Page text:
More than 4.83 million spinal operations are performed worldwide annually, with approximately 1.34 million operations taking place in the US alone. These surgeries demand the highest precision within very little space, and they are extremely challenging for spine surgeons, as blood vessels and nerve roots found in close proximity create a potential hazard of bleeding, sensory and motor loss if damaged intraoperatively. Navigating by free-hand through long and narrow paths to the spine is extremely challenging, especially in patients with spinal and skeletal deformities, osteoporosis, and tumors.
To enhance surgeon performance, robot-assisted systems are used widely for spinal fusion and instrumentation procedures as they aid with intraoperative navigation, trajectory determination, and screw implantation. They improve accuracy and safety, reducing the complication rates associated with the implantation of pedicle screws, which help stabilize the spine and facilitate fusion. Robotic systems offer screw placement accuracy much superior to fluoroscopy-assisted free-hand screw placement.
These minimally invasive surgeries (MIS) reduce the incision sizes, post-operative infections, the length of patient hospital stays, and the duration of patient convalescence following surgery. They contribute to less pain, less blood loss, and less tissue trauma, allowing the patients to have better postoperative immune function and a quicker return to work.
Most robotic platforms have computer-assisted navigation (CAN) and real-time image guidance, along with continuous computation and scan integration that allows the surgeon to visualize a comprehensive three-dimensional picture of the patient. It enables the surgical team to view the operation remotely via telesurgery. Other benefits include 7 degrees of freedom and the elimination of higher amounts of harmful radiation to the patients and staff, hand tremors, surgeon fatigue, etc.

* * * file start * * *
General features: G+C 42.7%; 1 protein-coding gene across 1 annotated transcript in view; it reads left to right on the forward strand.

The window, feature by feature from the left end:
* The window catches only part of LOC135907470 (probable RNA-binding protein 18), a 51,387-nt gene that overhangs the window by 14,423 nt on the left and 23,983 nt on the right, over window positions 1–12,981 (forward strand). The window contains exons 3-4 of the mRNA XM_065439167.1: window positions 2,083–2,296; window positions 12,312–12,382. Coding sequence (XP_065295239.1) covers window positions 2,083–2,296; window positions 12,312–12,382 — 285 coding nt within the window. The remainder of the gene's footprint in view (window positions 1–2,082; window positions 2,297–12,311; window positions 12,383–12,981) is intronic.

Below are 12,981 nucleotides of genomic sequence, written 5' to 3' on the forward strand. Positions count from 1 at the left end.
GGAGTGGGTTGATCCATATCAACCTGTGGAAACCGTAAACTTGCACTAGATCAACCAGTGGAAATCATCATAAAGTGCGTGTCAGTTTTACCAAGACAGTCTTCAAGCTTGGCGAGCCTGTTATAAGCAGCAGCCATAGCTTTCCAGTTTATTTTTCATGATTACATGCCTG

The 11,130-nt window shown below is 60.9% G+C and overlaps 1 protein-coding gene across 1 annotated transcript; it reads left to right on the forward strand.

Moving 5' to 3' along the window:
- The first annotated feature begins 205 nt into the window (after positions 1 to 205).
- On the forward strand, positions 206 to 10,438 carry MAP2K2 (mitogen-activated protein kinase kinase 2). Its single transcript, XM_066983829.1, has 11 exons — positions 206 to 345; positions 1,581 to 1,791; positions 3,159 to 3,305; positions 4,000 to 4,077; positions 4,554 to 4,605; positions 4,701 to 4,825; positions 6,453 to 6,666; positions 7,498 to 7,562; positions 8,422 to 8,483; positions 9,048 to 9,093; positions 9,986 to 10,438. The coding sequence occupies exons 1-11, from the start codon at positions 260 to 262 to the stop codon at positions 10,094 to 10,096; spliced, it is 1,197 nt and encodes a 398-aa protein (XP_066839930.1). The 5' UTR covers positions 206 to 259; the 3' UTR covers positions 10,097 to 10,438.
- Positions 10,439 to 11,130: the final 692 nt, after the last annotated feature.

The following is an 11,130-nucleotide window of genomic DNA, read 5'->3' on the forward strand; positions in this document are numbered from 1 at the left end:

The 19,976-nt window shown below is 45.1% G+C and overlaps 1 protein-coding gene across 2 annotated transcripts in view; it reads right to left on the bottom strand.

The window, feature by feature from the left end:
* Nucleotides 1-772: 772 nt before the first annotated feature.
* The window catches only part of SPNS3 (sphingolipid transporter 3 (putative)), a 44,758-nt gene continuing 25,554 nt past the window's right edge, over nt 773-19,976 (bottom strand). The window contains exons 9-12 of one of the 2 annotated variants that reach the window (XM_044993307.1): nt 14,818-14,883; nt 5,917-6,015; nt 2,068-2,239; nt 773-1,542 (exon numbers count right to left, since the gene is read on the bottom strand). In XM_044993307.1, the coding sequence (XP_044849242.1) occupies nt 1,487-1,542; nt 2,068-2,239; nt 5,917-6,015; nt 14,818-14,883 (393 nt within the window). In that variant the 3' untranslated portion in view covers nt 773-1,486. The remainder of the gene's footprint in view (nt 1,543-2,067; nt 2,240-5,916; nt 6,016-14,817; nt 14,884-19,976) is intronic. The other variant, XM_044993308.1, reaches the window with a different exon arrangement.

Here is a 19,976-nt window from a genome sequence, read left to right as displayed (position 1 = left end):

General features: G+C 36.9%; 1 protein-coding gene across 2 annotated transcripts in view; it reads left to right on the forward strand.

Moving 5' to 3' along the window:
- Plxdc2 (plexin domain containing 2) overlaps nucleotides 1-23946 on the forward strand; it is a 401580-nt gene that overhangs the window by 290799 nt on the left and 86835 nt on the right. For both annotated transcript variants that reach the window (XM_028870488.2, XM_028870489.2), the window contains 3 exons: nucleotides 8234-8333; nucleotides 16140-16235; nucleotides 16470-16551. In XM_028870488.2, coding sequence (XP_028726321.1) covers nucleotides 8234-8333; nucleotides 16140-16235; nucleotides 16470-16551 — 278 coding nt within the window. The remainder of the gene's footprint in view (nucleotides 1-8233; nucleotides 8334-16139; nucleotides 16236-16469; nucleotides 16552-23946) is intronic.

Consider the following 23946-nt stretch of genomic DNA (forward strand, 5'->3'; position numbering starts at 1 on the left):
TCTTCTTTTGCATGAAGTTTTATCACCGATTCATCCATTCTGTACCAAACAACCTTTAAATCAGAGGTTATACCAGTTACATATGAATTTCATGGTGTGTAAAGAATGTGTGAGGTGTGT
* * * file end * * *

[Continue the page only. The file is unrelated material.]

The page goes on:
However, robotic-assisted spine surgery is not without its drawbacks. There is no reliable tactile feedback from current robots, and the use of these complex machines requires additional training and a larger operating staff. Besides, robotic equipment is large and cumbersome with high initial costs.
This post will list some of the leading robots used for robotic-assisted spine surgery.
1. Mazor: SpineAssist
The SpineAssist was the first robot approved by the FDA for use in spinal surgery in the United States in 2004. Built by Mazor Robotics Ltd., it remains one of the most widely used robots for robotic-assisted spine surgery.
The SpineAssist is a shared-control robot, superior to conventional intraoperative CAN navigation. Traditional CAN requires the surgeon to execute pre-planned trajectories, often requiring extensive hand-eye coordination physically. The SpineAssist can position its arm automatically along a predetermined trajectory, reducing the amount of complex movement that the surgeon requires. The surgeon then conducts all drilling. The SpineAssist system provides 6 degrees of freedom of mobility for surgical instrumentation in addition to offering optimum positioning for screw insertion.
Using the SpineAssist, performing spinal fusion procedures typically requires five major steps. First, the surgeon creates the trajectory for the screws in the native robot software package after acquiring 1-mm preoperative CT scans of the spinal levels. The SpineAssist determines the optimum screw length and anatomical orientation coordinates using these trajectories and anatomical algorithms.
Second, the patient is placed in a prone position in the operating room, and depending on the specific goals of the surgery, a mounting frame is attached to the spine for image registration purposes. The surgeon attaches the platform to the patient’s spinous processes using one Kirschner-wire (K-wire) before using two additional K-wires to secure the platform to the patient bilaterally.
Third, after the frame is secured and the image registration fiducials are placed, six fluoroscopic images are captured. By using these images and its proprietary 3D marker, the robot verifies platform placement, reconstructs the operational field, and independently registers each vertebrae.
The robot is then attached to the mounting frame and aligns its arm automatically according to the trajectory planned. Then K-wires are inserted, and the correct placement is confirmed. Once trajectories have been verified, a cannulated dilator is placed through the arm, followed by a drill guide and guidewire. Eventually, the guide wires are used to mount the screws. The robot is then disassembled and removed from the patient.
2. Mazor: Renaissance